- Improving performance/gaining muscle: Increase your protein and fat on both days and increase your carbs on workout days. Adding on an extra 3-500 calories for training days should help you put on some muscle and make some gains. There are a lot of people out there looking to bulk up or get stronger with an all or nothing approach, but believe it or not, constant overeating may not be helping their progress. Eating a little less carbohydrate on rest days can keep your body sensitive to insulin so that it can function properly when it needs the extra energy (around training).
- Losing fat: Simply eating at “Maintenance” calories and engaging in vigorous exercise a few times a week will help you lose body fat. It’s important to eat when you’re active. I write about it all the time because it’s true and I can’t stress it enough; you must eat enough or your workouts will suck and your long-term physique goals will be compromised. To that end, a minor reduction in your carbohydrate intake on rest days that results in a 2-400 calorie deficit should do the trick and mobilize more fat, especially since you’re active. Again, start small and work your way up. Always pay attention to what your body’s trying to tell you.
A Real-World Example
I’m going to use Lindsey Valenzuela as my example, mostly because she is awesome. Here are her stats that she tweeted the other day, with some minor adjustments to simplify the math.
- Height: 5’6″
- Weight: 150 pounds
- Age: 26
- Activity level: Extra Active
- BMR: 1572 kcal’s (basic calories you need to live)
- Total Daily Energy Expenditure: 3000 (no wonder she’s so awesome)
- Protein: 150g=600 calories from protein
- Carbs: 300g (she is Lindsey after all)=1200 calories from carbs
That leaves 1200 calories to come from fat, so you divide by 9 which will leave us at 133.3 fat grams for the day.
Now let’s do a male example, but in this case he wants to put on 10lbs of muscle:
- Height: 6’0″
- Body fat %: 12%, 22.8lbs of fat
- Lean Mass: 167lbs
- Weight: 190
- Age: 25
- BMR: 2012 kcals
- TDEE: 3470
To get him there, we’re going to have him eat about 4,000 calories on training days, broken down into 187g of protein, 407g of carbohydrate and 181g of fat. Now, let’s assume that several months have passed by and our male example’s training and diet were spot-on. He gained 10lbs of muscle mass while adding only 2lbs of fat to his frame. This is a great accomplishment, and his numbers look like this now:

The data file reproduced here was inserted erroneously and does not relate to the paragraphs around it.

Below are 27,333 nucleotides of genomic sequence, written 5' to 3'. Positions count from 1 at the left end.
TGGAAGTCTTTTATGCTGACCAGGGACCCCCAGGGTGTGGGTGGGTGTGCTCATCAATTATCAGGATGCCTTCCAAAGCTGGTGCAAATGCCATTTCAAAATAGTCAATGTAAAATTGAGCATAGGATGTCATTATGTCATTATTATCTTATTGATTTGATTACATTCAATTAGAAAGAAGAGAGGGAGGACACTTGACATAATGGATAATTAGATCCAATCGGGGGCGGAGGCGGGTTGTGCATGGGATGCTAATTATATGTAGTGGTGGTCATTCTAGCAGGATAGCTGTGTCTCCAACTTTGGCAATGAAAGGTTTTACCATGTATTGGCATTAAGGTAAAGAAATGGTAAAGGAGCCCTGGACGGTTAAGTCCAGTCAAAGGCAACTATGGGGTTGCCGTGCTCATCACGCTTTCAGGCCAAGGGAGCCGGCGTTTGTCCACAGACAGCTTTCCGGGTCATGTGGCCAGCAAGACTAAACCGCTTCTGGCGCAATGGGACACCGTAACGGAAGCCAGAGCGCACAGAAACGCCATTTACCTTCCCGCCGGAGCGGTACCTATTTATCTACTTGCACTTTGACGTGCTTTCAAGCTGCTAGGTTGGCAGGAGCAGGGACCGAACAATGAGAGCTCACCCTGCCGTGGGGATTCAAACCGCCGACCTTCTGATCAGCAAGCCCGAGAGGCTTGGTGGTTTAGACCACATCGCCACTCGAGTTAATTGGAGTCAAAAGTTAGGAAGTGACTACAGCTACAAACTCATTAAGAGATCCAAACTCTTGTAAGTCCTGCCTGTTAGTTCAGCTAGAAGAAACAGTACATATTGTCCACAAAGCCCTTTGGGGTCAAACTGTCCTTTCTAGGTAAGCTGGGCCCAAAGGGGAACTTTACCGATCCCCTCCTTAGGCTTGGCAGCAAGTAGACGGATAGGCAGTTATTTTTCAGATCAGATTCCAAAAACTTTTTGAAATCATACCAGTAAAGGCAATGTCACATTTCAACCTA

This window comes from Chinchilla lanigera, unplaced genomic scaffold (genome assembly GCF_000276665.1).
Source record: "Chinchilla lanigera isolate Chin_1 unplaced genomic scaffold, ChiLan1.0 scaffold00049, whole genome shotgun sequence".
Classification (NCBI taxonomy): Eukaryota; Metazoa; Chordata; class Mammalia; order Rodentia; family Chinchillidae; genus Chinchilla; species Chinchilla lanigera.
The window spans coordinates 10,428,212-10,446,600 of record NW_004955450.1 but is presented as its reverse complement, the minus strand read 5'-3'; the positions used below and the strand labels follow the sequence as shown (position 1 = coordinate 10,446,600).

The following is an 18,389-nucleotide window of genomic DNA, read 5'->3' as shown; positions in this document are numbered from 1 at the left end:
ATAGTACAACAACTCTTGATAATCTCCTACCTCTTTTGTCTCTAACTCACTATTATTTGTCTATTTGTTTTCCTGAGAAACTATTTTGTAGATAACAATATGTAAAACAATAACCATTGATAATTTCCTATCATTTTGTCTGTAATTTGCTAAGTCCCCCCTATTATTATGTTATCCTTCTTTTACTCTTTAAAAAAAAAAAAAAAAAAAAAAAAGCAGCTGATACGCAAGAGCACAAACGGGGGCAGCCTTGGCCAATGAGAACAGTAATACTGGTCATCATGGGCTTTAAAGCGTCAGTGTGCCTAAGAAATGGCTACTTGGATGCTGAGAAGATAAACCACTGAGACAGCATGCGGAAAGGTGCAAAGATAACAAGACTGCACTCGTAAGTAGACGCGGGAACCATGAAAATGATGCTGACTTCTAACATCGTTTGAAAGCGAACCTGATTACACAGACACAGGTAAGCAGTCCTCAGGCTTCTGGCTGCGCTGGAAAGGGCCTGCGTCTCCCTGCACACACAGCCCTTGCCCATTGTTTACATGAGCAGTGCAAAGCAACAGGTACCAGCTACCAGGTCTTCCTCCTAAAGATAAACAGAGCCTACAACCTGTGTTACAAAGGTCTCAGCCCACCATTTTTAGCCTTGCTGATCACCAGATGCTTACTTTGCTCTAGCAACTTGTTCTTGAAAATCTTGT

- Body fat %: 12%, 24.3lbs of fat
- Lean Mass: 177.8lbs
- Weight: 202lbs
- BMR: 2115 kcals
- TDEE: 3649
Compare the two sets of numbers: A man at 190lbs and 202lbs, retaining the same body fat percentage burns only 100 more calories at rest, and only about 200 more throughout a day. That equates to an extra hour of light activity or sleep…A sweet potato here or there. First and foremost, it takes a lot of time, hard work and perseverance, but only a modest alteration of energy expenditure and intake to lose or gain weight. The precise numbers are generally unimportant; as long as you’re within the ballpark everything is okay. There are special circumstances where your unique biology and lifestyle require you to eat more or less but I’ll touch on that and explain why this is all so fuzzy in an upcoming article. For now, what I want you to take away is this: After you’re eating enough good food to end up in the general area according to the numbers, how you feel, how you perform, and how you look should always be the first indicators you assess when determining the effectiveness of your training and nutrition.
- Everyone is unique, so there is no “one-size” diet prescription. We all need different amounts of food based upon our height, weight, body composition and activity levels.
- Basal Metabolic Rate (BMR) is the amount of calories you would theoretically spend at rest.
- Total Daily Energy Expenditure (TDEE) is the amount of calories you burn in a day. This is based upon your BMR and then multiplied by an activity multiplier.
- We recommend eating at or just slightly below your estimated TDEE to ensure proper recovery from training
- Using our calculator, you can determine your expenditure without doing any math.
- Macronutrients (protein, fat, carbohydrate) provide the bulk of the energy in your diet. By eating more or less of each, you can manipulate your weight, body composition and performance without restricting calories.
- How you look, how you feel, and how you perform are more important than any number on a scale or a calculator.